America Music, Africa Development Corridors, Prince Edward Islands, More: Thursday Afternoon ResearchBuzz, November 10, 2022


I thought I must have indexed this but I can’t find it anywhere so, new-to-me: New voices added to Yale Library’s collection of music oral histories. “The recordings will add the voices of two more gospel artists to [Oral History of American Music]’s growing collection, Major Figures in American Music. The collection now contains more than 1,400 recorded interviews, dating from 1970 to the present day, with noted composers and musicians.”

Scientific Data: The African Development Corridors Database: a new tool to assess the impacts of infrastructure investments . “We developed a database of 79 development corridors across Africa, synthesizing data from multiple sources covering 184 projects on railways, wet and dry ports, pipelines, airports, techno-cities, and industrial parks. The georeferenced interlinked tabular and spatial database includes 22 attributes.”

EOS: Geospatial Database for the Prince Edward Islands Think South Africa, not Anne of Green Gables. “As rare landmasses dotting the vast Southern Ocean, South Africa’s Prince Edward Islands provide valuable insights for climatologists, geographers, biologists, botanists, and even astronomers…. But despite their value to science, spatial data and associated metadata for the two islands (Marion and Prince Edward) were difficult to assess and validate.”


Ars Technica: “Too easy“—Midjourney tests dramatic new version of its AI image generator. “On Saturday, AI image service Midjourney began alpha testing version 4 (‘v4’) of its text-to-image synthesis model, which is available for subscribers on its Discord server. The new model provides more detail than previously available on the service, inspiring some AI artists to remark that v4 almost makes it ‘too easy’ to get high-quality results from simple prompts.”


CoinDesk: Why Is Crypto Tanking: The FTX-Binance Drama Explained. “The world’s largest crypto exchange, Binance reversed course on a plan to bail out competitor FTX in an event that has shocked the crypto industry and is catching the attention of regulators.” This article assumes some knowledge of the cryptocurrency world, but it’s a good general explainer if you’re wondering why two entities called “FTX” and “Binance” are all over the news.


Search Engine Roundtable: Mastodon Is Using Rel Noreferrer On Outbound Links Causing Visits To Appear As Direct Traffic In Google Analytics. “As I’ve been sharing on Mastodon more, and as activity on the social network surges overall, I’ve been trying to track visits to content from Mastodon…. I ended up testing the tracking situation by sharing some links on Mastodon and seeing how that was tracked in Google Analytics. If you’re a user of Mastodon, and want to analyze traffic from the growing social network, I don’t think you’re going to like what I found.”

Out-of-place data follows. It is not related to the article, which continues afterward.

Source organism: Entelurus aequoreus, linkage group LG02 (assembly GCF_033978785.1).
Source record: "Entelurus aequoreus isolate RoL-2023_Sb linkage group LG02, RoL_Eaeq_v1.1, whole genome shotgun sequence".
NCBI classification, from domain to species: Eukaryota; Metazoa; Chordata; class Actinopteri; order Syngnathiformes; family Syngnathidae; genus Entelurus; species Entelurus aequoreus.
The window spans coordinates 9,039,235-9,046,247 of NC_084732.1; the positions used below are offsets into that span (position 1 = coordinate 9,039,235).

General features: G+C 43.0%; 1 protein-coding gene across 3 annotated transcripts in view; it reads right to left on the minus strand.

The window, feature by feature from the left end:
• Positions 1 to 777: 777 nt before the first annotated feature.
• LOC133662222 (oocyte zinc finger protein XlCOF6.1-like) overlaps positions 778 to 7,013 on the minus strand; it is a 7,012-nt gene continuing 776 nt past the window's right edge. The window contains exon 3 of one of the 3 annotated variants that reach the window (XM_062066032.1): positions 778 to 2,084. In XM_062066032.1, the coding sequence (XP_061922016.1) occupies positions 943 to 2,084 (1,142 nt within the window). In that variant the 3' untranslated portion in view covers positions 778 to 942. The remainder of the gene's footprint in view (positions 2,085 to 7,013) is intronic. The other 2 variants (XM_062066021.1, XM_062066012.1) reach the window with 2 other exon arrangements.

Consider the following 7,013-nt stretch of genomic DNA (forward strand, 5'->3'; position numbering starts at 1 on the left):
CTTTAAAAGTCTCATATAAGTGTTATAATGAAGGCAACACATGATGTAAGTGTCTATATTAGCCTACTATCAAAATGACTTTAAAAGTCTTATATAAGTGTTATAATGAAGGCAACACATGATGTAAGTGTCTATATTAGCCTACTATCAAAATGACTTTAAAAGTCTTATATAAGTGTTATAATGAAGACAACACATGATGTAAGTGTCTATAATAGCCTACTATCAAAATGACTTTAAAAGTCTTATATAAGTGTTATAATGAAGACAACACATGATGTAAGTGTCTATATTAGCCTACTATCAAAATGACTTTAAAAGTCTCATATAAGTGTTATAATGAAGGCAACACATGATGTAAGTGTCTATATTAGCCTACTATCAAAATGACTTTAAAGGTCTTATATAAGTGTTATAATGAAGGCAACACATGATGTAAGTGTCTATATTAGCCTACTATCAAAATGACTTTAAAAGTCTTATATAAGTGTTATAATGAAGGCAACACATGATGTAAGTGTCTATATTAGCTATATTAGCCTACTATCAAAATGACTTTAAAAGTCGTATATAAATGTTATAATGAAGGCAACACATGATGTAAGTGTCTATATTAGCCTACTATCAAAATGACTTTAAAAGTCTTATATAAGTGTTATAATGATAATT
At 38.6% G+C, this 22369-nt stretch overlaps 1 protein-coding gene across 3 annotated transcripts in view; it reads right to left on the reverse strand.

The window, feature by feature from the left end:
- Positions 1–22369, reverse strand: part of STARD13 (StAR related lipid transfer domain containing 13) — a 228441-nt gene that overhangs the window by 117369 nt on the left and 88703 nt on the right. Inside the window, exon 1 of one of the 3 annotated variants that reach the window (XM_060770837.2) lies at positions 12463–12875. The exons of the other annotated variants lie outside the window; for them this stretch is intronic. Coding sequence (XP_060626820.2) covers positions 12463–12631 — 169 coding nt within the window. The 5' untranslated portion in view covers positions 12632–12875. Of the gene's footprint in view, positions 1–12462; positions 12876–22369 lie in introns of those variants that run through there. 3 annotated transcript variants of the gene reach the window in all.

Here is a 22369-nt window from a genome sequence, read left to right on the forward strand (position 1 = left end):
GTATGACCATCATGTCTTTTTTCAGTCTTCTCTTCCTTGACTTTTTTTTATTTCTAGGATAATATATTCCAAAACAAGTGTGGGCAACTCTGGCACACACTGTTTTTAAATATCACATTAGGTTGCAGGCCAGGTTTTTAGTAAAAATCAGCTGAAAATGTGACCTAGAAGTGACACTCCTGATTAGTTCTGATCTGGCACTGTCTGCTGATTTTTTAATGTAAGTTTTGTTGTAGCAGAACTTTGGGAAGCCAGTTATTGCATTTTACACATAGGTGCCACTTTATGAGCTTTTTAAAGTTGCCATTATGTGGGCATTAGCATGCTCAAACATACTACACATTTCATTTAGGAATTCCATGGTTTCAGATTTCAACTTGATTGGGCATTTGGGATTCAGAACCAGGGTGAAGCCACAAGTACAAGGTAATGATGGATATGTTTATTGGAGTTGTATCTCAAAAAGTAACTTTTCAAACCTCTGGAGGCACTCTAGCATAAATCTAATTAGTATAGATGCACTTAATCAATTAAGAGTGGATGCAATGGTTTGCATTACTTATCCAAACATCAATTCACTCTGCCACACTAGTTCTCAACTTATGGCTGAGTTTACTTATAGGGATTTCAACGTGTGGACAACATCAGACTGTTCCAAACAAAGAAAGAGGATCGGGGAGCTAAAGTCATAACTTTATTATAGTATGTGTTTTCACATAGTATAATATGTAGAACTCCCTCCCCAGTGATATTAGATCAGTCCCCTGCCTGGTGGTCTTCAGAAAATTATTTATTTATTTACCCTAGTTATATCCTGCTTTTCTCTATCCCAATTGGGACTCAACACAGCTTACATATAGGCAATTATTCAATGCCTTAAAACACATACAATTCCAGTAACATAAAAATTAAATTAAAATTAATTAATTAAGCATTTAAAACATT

Olive Press: Police officer becomes first person in Spain with criminal conviction for spreading ‘fake news’ on social media. “A Guardia Civil officer has become the first person criminally convicted in Spain of spreading ‘fake news’. He used a social media account to falsely allege that a group of Moroccan child migrants attacked a Barcelona area woman.”

AFP: Biden says Musk’s foreign ties ‘worthy’ of scrutiny. “US President Joe Biden Wednesday said that Elon Musk’s ties with foreign countries were ‘worthy’ of scrutiny, amid questions over the Saudi acquisition of a stake in Twitter as part of the tycoon’s blockbuster takeover.”

Gizmodo: DOJ and SEC Investigating FTX Collapse as Entire Crypto Market Plunges. “The Department of Justice and Securities and Exchange Commission are investigating FTX, a crypto platform that halted withdrawals on Tuesday, according to a new report from the Wall Street Journal. And while the SEC’s investigation has reportedly been going ‘for months,’ the agency’s scrutiny has only expanded this week following the liquidity crisis at FTX, which has caused the entire cryptocurrency market to tank.”


Brandeis NOW: The age of invention: patents show differences between younger and older inventors. “The study… examined more than 3 million U.S. patents filed from 1976 to 2000 to identify certain attributes, and then analyzed them based on the age of the filers. The research found older inventors are more likely to rely on their knowledge and experience, and build on novel applications of past inventions – what psychologists call crystallized intelligence – to develop a patent. Younger inventors are more likely to submit patents that are forward-looking and rely on abstract reasoning and novel problem-solving – all traits of fluid intelligence.”

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Categories: afternoonbuzz

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  1. Re: Mastodon’s use of the rel=”noreferrer” attribute… While I can understand the inconvenience/annoyance to site owners, SEO firms, etc. of not having the actual referrer available, this sounds like something which Mastodon’s developers/community might’ve expressly wanted: not a bug but a feature. My sense (so far) is that Mastodon almost is designed to INconvenience everyone but actual users.

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